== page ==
Our focus on the arts will help us celebrate what people bring to our communities as well as explore how the arts can contribute to change
- Daholl Kurdish Band
- poets Malka Al-Haddadi and Ambrose Musiyiwe
- artist Mohsen Keiani
- author Gulwali Passarlay
We will look at how language helps shape attitudes to migration and explore the interplay between race, privilege and migration. We will hear from those who have felt the impact of our asylum system, and together we will explore how a world open to all might look and how we might get there. Workshops will include:
- Marchu Girma, Women for Refugee Women, exploring alternatives to detention
- Celia McKeon, Rethinking Security, on human security and migration
- Molly Scott Cato (tbc) on language, politics and the media
- Cassidy McKenna, QUNO, how the UN Global Compact for Migration can help effect change
- Tatiana Garavito, QPSW, and Kate McNally, QCEA, exploring the interplay of race, privilege and migration
- Rosemary Crawley, QARN, and Agnes Tanoh, on what a fair and humane asylum system might look like
We hope you can join us at Woodbrooke from 27th - 29th September!
Would you like to find out more about three key botanists from the Quaker tapestry? Are you interested in gardens, plants and their history? By looking at the life and times of Peter Collinson, John Bartram and John Fothergill we will explore their plant introductions and gardens in the 18th century. We'll assess their legacy in gardens, parks and medicine today. You'll go away with a greater appreciation of the importance of these botanists in history and how they continue to inspire us today.
A one-day seminar on recent research about Quaker decision-making. You can choose to offer a short presentation (email firstname.lastname@example.org if interested). We will hear from academic researchers and from reflective practitioners of Quaker decision-making. Topics may include Quaker business method and non-Quaker organisations, theories of leadership, theology, the role of silence. We will also consider how this material might feed into the revision of the book of discipline. This is not a “how to” - we assume familiarity with Quaker decision-making.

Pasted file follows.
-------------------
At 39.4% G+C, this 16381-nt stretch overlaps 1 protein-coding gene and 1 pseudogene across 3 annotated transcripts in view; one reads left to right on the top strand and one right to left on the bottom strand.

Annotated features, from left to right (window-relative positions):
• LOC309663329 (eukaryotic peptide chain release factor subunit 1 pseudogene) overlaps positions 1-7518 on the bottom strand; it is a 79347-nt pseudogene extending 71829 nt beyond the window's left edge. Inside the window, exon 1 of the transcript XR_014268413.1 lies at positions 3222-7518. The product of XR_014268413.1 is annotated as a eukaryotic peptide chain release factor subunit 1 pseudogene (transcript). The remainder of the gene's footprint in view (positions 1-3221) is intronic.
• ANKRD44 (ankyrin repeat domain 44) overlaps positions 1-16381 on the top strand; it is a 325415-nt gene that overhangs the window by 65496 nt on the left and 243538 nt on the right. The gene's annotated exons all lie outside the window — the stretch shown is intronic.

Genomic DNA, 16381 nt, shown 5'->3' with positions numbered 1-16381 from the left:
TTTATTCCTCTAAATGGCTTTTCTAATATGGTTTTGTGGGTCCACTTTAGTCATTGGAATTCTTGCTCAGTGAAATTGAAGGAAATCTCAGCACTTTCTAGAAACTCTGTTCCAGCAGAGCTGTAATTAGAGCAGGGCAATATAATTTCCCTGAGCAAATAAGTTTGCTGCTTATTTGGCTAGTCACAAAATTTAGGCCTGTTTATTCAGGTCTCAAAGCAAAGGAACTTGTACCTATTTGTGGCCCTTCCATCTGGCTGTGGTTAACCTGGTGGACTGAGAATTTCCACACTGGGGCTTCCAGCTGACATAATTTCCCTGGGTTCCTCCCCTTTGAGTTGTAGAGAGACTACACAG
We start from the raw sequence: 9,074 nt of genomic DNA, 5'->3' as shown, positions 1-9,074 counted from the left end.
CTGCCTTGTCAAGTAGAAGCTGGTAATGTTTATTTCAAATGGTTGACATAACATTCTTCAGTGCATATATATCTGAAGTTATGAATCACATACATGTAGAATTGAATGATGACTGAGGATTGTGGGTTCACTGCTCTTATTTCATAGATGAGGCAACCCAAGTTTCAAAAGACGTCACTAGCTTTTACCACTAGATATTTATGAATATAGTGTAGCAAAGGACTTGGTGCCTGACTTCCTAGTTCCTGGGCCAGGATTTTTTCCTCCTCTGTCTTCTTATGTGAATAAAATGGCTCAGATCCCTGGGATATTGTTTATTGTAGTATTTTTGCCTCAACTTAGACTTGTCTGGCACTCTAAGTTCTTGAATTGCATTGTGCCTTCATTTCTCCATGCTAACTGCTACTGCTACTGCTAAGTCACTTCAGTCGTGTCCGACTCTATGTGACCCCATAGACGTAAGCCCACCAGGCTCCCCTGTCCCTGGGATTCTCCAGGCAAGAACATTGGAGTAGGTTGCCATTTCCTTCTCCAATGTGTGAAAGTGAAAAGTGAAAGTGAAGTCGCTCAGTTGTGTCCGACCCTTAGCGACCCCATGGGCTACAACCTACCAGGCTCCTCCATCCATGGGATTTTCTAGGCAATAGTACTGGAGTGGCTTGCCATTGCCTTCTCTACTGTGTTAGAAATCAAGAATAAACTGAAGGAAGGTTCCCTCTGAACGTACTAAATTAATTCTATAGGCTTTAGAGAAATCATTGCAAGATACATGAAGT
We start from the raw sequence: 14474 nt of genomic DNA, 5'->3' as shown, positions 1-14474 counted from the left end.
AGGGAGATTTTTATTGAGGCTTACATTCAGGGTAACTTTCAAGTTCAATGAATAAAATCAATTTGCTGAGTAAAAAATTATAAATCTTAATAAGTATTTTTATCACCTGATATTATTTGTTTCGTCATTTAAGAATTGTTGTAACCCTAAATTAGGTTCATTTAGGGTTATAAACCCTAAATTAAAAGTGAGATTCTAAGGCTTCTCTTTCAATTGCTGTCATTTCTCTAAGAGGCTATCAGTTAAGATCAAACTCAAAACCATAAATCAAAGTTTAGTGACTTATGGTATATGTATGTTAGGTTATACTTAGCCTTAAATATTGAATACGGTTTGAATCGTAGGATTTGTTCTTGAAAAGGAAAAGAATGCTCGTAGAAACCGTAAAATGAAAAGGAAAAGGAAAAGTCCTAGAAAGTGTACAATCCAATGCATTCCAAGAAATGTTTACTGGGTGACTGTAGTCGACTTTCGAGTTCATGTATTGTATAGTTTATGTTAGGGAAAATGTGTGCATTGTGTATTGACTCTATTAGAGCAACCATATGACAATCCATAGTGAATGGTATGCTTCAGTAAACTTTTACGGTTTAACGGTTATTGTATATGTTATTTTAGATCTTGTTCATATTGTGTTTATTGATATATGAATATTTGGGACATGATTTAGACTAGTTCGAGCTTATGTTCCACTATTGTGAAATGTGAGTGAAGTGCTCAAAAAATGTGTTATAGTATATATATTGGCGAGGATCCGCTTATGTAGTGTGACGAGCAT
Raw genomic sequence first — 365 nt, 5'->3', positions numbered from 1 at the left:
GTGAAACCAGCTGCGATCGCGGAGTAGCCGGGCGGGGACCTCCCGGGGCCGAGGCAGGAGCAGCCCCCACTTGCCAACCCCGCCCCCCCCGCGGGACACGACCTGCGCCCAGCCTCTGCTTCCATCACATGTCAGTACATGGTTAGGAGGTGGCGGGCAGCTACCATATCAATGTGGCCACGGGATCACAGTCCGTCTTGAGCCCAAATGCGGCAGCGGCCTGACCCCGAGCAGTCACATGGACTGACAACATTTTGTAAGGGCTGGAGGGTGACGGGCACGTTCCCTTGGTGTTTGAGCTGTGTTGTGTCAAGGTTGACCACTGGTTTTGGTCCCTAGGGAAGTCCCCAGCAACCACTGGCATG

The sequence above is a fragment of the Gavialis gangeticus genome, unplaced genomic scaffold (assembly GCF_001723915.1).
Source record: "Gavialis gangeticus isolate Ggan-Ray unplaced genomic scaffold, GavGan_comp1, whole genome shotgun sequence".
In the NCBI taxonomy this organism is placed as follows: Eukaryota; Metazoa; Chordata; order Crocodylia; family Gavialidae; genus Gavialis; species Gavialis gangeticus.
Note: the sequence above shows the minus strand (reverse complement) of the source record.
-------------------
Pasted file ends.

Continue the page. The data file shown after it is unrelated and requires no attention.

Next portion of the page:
The fee for this day includes lunch and refreshments. Accommodation, if required, should be booked separately.
This course introduces the P4C (Philosophy for Children or Communities www.sapere.org.uk) methodology which enables in-depth enquiry into matters of belief and ethics. This approach creates a positive environment for deep discussion and safe disagreement. Learning to use this form of philosophical enquiry will provide Quakers with the skills needed to facilitate dialogue about important issues in their own meeting community. During the weekend we will use Quaker Faith & Practice as a stimulus for our own community of enquiry.